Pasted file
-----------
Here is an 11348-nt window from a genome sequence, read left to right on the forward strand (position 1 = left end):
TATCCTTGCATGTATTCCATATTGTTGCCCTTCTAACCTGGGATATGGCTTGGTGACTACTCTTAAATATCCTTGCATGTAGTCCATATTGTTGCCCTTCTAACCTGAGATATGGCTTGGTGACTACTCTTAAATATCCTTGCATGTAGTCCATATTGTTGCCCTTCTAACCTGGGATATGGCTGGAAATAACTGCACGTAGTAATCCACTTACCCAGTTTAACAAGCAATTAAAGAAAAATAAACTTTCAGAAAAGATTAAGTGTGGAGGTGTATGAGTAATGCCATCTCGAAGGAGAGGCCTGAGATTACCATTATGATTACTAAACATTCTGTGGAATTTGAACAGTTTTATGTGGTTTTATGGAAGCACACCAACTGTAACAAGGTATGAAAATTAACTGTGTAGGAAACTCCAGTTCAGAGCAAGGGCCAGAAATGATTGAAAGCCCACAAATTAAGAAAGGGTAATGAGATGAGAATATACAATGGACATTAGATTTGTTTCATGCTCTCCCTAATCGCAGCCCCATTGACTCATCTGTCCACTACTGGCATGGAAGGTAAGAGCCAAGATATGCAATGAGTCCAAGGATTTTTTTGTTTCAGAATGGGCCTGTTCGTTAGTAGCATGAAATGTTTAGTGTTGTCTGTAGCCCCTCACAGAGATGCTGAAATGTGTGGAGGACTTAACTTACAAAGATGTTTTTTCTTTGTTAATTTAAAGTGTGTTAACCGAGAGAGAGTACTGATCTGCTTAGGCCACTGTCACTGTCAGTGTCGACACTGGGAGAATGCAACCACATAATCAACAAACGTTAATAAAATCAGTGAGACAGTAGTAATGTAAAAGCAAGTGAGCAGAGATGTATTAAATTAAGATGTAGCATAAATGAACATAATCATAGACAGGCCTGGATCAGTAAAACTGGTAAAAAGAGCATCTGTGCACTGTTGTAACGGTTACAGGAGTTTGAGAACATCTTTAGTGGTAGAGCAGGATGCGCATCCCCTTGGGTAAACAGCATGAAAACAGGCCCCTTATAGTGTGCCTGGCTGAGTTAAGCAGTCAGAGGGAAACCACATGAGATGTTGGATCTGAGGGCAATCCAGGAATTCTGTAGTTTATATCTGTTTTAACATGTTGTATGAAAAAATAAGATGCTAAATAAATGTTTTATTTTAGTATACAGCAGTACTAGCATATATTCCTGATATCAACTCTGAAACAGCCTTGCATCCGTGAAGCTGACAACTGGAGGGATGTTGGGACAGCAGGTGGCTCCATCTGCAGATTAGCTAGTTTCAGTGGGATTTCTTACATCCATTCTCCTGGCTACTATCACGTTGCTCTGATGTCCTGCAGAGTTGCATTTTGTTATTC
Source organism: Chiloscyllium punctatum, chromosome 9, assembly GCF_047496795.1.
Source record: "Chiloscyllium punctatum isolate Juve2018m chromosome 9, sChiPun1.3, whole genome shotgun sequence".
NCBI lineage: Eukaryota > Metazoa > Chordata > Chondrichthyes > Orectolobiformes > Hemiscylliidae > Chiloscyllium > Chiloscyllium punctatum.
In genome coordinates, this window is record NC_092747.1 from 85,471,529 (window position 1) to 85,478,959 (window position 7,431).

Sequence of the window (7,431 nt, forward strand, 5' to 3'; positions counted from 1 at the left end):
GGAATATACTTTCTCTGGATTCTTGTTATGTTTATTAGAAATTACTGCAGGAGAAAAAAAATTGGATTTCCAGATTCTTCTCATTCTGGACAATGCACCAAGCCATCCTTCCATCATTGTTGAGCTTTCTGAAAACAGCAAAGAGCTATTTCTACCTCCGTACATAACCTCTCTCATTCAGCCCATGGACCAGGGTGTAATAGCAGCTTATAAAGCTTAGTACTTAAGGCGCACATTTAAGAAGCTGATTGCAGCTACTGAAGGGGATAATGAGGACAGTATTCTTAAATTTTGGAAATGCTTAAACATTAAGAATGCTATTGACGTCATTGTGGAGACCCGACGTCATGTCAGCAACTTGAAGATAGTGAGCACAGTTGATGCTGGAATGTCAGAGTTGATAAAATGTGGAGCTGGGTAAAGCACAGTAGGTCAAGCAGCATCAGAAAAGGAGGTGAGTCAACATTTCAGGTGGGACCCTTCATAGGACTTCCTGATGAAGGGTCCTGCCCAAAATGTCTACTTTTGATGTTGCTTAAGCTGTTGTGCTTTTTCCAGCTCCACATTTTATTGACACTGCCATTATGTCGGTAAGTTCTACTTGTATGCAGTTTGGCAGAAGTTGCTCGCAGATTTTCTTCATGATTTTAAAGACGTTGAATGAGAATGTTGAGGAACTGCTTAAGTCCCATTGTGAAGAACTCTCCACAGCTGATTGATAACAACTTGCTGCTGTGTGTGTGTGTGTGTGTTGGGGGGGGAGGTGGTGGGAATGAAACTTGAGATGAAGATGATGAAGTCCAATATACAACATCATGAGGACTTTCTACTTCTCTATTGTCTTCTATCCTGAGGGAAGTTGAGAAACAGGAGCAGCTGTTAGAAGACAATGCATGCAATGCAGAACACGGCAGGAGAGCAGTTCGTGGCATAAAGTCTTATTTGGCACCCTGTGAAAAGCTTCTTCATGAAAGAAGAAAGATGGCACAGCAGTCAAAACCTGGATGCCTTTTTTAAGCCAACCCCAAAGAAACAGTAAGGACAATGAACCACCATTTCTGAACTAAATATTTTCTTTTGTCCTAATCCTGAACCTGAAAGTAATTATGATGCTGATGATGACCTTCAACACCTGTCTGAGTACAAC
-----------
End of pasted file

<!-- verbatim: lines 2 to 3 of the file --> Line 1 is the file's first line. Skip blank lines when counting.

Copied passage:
TATCCTTGCATGTATTCCATATTGTTGCCCTTCTAACCTGGGATATGGCTTGGTGACTACTCTTAAATATCCTTGCATGTAGTCCATATTGTTGCCCTTCTAACCTGAGATATGGCTTGGTGACTACTCTTAAATATCCTTGCATGTAGTCCATATTGTTGCCCTTCTAACCTGGGATATGGCTGGAAATAACTGCACGTAGTAATCCACTTACCCAGTTTAACAAGCAATTAAAGAAAAATAAACTTTCAGAAAAGATTAAGTGTGGAGGTGTATGAGTAATGCCATCTCGAAGGAGAGGCCTGAGATTACCATTATGATTACTAAACATTCTGTGGAATTTGAACAGTTTTATGTGGTTTTATGGAAGCACACCAACTGTAACAAGGTATGAAAATTAACTGTGTAGGAAACTCCAGTTCAGAGCAAGGGCCAGAAATGATTGAAAGCCCACAAATTAAGAAAGGGTAATGAGATGAGAATATACAATGGACATTAGATTTGTTTCATGCTCTCCCTAATCGCAGCCCCATTGACTCATCTGTCCACTACTGGCATGGAAGGTAAGAGCCAAGATATGCAATGAGTCCAAGGATTTTTTTGTTTCAGAATGGGCCTGTTCGTTAGTAGCATGAAATGTTTAGTGTTGTCTGTAGCCCCTCACAGAGATGCTGAAATGTGTGGAGGACTTAACTTACAAAGATGTTTTTTCTTTGTTAATTTAAAGTGTGTTAACCGAGAGAGAGTACTGATCTGCTTAGGCCACTGTCACTGTCAGTGTCGACACTGGGAGAATGCAACCACATAATCAACAAACGTTAATAAAATCAGTGAGACAGTAGTAATGTAAAAGCAAGTGAGCAGAGATGTATTAAATTAAGATGTAGCATAAATGAACATAATCATAGACAGGCCTGGATCAGTAAAACTGGTAAAAAGAGCATCTGTGCACTGTTGTAACGGTTACAGGAGTTTGAGAACATCTTTAGTGGTAGAGCAGGATGCGCATCCCCTTGGGTAAACAGCATGAAAACAGGCCCCTTATAGTGTGCCTGGCTGAGTTAAGCAGTCAGAGGGAAACCACATGAGATGTTGGATCTGAGGGCAATCCAGGAATTCTGTAGTTTATATCTGTTTTAACATGTTGTATGAAAAAATAAGATGCTAAATAAATGTTTTATTTTAGTATACAGCAGTACTAGCATATATTCCTGATATCAACTCTGAAACAGCCTTGCATCCGTGAAGCTGACAACTGGAGGGATGTTGGGACAGCAGGTGGCTCCATCTGCAGATTAGCTAGTTTCAGTGGGATTTCTTACATCCATTCTCCTGGCTACTATCACGTTGCTCTGATGTCCTGCAGAGTTGCATTTTGTTATTC
Source organism: Chiloscyllium punctatum, chromosome 9, assembly GCF_047496795.1.